5. Apparatus for controlling the position of a control surface on an aircraft comprising, in combination, electrical motor means for positioning said surface with respect to said aircraft, means movable in response to a condition indicative of the need for operation of said surface, a control impedance including an impedance element and a member cooperating therewith for adjusting the impedance value of said impedance, a connection between said condition responsive means and said adjusting member for adjusting said impedance corresponding to changes in said condition, a follow-up impedance including an impedance elcment and a member associated therewith for'adjusting said impedance, a connection between said motor means and the adjustable member of said follow-up impedance for causing adjustment of said follow-up impedance corresponding to changes in the position or" said control surface, an electronic amplifier controlling the operation of said electrical motor means, a bridge including both said control and follow-up lmpedances, said bridge being connected to said amplifier for controlling said motor means to move said surface proportionally to the mvements of said condition responsive means, means for varying the ratio between a given movement of said condition responsive means and the following movement of said surface comprising a variable impedance connected in parallel with one of said previously named impedance elements, and means responsive to a condition indicative of the air resistance encountered by said surface for operating said variable impedance.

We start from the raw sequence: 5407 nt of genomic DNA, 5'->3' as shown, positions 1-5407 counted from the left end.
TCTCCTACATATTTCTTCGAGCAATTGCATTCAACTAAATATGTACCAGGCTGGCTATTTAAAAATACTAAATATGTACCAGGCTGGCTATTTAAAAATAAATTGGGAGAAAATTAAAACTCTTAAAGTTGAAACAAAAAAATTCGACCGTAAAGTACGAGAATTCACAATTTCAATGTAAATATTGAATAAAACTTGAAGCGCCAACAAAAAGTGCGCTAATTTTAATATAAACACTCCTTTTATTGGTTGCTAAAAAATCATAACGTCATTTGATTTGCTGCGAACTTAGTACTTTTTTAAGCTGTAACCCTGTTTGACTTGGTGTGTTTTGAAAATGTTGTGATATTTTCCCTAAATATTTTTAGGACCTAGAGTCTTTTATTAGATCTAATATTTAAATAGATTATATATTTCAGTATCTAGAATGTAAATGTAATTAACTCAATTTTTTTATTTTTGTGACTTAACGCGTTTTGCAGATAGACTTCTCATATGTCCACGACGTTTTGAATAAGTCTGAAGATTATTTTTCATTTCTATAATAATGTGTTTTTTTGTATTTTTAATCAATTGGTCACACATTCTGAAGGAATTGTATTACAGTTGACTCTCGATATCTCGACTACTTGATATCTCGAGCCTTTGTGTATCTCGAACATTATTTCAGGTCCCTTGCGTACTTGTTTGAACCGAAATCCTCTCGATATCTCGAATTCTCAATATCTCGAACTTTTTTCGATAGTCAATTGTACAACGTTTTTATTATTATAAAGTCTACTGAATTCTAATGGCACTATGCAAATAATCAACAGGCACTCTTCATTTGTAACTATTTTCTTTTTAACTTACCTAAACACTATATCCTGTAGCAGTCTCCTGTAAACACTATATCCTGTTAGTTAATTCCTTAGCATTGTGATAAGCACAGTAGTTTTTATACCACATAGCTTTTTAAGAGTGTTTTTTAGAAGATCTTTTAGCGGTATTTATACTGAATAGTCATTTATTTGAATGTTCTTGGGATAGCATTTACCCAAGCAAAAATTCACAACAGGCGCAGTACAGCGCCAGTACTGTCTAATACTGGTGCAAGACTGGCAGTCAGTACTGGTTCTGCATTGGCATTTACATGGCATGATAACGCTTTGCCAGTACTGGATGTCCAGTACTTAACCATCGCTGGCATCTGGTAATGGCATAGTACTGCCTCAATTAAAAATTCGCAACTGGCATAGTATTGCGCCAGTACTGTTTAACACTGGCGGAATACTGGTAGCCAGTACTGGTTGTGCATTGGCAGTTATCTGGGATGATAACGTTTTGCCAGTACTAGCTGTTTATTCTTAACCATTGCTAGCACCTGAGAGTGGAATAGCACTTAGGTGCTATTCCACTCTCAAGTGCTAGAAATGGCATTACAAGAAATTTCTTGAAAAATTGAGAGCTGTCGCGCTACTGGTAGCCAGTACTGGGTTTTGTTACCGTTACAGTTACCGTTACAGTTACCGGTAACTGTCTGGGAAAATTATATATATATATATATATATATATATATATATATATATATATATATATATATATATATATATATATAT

6. Apparatus for controlling the position of a control surface on an aircraft comprising, in combination, motor means for positioning said surface with respect to said aircraft, means movable in response to the attitude of the aircraft, a control impedance including an impedance element and a member cooperating therewith for adjusting the impedance value of said impedance, a connection between said attitude responsive means and said adjusting member for adjusting said impedance corresponding to changes in said condition, a follow-up impedance including an impedance element and a member associated therewith for adjusting said impedance, a connection between said motor means and the adjustable member of said follow-up impedance for causing adjustment of said follow-up impedance corresponding to changes in the position of said control surface, means including said control and follow-up impedances for controlling said motor means to move said surface proportionally to the movements of said condition responsive means, means for varying the ratio between a given movement of said condition responsive means and the following movement of said surface comprising a variable impedance connected in parallel with one of said previously named impedance elements, and means responsive to the dynamic air pressure adjacent to said aircraft for operating said variable impedance.